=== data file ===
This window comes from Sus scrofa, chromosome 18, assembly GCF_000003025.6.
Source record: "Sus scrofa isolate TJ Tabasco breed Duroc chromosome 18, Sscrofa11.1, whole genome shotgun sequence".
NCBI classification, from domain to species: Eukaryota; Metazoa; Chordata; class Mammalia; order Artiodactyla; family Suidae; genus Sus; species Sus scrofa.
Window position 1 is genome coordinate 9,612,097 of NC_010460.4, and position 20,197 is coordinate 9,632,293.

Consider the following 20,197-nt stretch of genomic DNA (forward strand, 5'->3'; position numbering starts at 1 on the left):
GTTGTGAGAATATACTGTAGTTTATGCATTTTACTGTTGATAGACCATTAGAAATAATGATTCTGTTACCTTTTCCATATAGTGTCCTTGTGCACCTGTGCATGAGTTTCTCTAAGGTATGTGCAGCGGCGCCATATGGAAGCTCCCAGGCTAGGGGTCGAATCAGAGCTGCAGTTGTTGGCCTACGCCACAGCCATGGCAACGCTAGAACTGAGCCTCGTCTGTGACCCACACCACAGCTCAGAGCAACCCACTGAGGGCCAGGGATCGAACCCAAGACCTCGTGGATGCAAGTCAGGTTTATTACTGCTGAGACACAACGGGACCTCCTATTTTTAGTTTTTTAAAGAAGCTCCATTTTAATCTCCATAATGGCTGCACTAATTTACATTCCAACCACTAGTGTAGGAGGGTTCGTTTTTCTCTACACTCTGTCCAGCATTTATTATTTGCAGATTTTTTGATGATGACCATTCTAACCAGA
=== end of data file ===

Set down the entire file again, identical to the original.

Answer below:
This window comes from Sus scrofa, chromosome 18, assembly GCF_000003025.6.
Source record: "Sus scrofa isolate TJ Tabasco breed Duroc chromosome 18, Sscrofa11.1, whole genome shotgun sequence".
NCBI classification, from domain to species: Eukaryota; Metazoa; Chordata; class Mammalia; order Artiodactyla; family Suidae; genus Sus; species Sus scrofa.
Window position 1 is genome coordinate 9,612,097 of NC_010460.4, and position 20,197 is coordinate 9,632,293.

Consider the following 20,197-nt stretch of genomic DNA (forward strand, 5'->3'; position numbering starts at 1 on the left):
GTTGTGAGAATATACTGTAGTTTATGCATTTTACTGTTGATAGACCATTAGAAATAATGATTCTGTTACCTTTTCCATATAGTGTCCTTGTGCACCTGTGCATGAGTTTCTCTAAGGTATGTGCAGCGGCGCCATATGGAAGCTCCCAGGCTAGGGGTCGAATCAGAGCTGCAGTTGTTGGCCTACGCCACAGCCATGGCAACGCTAGAACTGAGCCTCGTCTGTGACCCACACCACAGCTCAGAGCAACCCACTGAGGGCCAGGGATCGAACCCAAGACCTCGTGGATGCAAGTCAGGTTTATTACTGCTGAGACACAACGGGACCTCCTATTTTTAGTTTTTTAAAGAAGCTCCATTTTAATCTCCATAATGGCTGCACTAATTTACATTCCAACCACTAGTGTAGGAGGGTTCGTTTTTCTCTACACTCTGTCCAGCATTTATTATTTGCAGATTTTTTGATGATGACCATTCTAACCAGA